one who voluntarily and intentionally joins with another person in committing a crime. You should consider such testimony with greater caution than that of an ordinary witness.
This term includes in its meaning, all persons who have been concerned in the commission of a crime, all particepes crimitis, whether they are considered in strict legal propriety, as principals in the first or second degree, or merely as accessories before or after the fact.
But in another sense, by the word accomplice is meant, one who not being a principal, is yet in some way concerned in the commission of a crime. It has been questioned, whether one who was an accomplice to a suicide can be punished as such. A case occurred in Prussia where a soldier, at the request of his comrade, had cut the latter in pieces; for this he was tried capitally. In the year 1817, a young woman named Leruth received a recompense for aiding a man to kill himself. He put the point of a bistouri on his naked breast, and used the hand of the young woman to plunge it with greater force into his bosom; hearing some noise he ordered her away. The man receiving effectual aid was soon cured of the wound which had been inflicted; and she was tried and convicted of having inflicted the wound, and punished by ten years' imprisonment. The case of Saul, the king of Israel, and his armor bearer, (1 Sam. xxxi. 4) and of David and the Amelekite, (2 Sam. i. 2-16) will doubtless occur to the reader.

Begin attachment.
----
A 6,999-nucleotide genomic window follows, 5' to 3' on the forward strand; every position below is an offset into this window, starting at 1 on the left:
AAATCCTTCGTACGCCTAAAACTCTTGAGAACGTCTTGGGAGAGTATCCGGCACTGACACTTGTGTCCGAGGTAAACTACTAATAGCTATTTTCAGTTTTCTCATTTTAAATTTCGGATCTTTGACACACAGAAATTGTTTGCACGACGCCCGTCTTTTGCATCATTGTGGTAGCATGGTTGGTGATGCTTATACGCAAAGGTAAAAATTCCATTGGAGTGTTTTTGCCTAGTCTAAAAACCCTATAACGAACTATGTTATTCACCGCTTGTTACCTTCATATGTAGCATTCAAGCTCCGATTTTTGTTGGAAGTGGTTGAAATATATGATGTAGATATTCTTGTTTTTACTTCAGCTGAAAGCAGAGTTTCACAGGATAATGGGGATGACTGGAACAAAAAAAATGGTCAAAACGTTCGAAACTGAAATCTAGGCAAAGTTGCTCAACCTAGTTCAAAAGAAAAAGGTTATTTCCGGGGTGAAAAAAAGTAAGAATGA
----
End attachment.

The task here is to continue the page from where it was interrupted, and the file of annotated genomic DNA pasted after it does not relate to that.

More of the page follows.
This entry contains material from Bouvier's Legal Dictionary, a work published in the 1850's.
Courtesy of the 'Lectric Law Library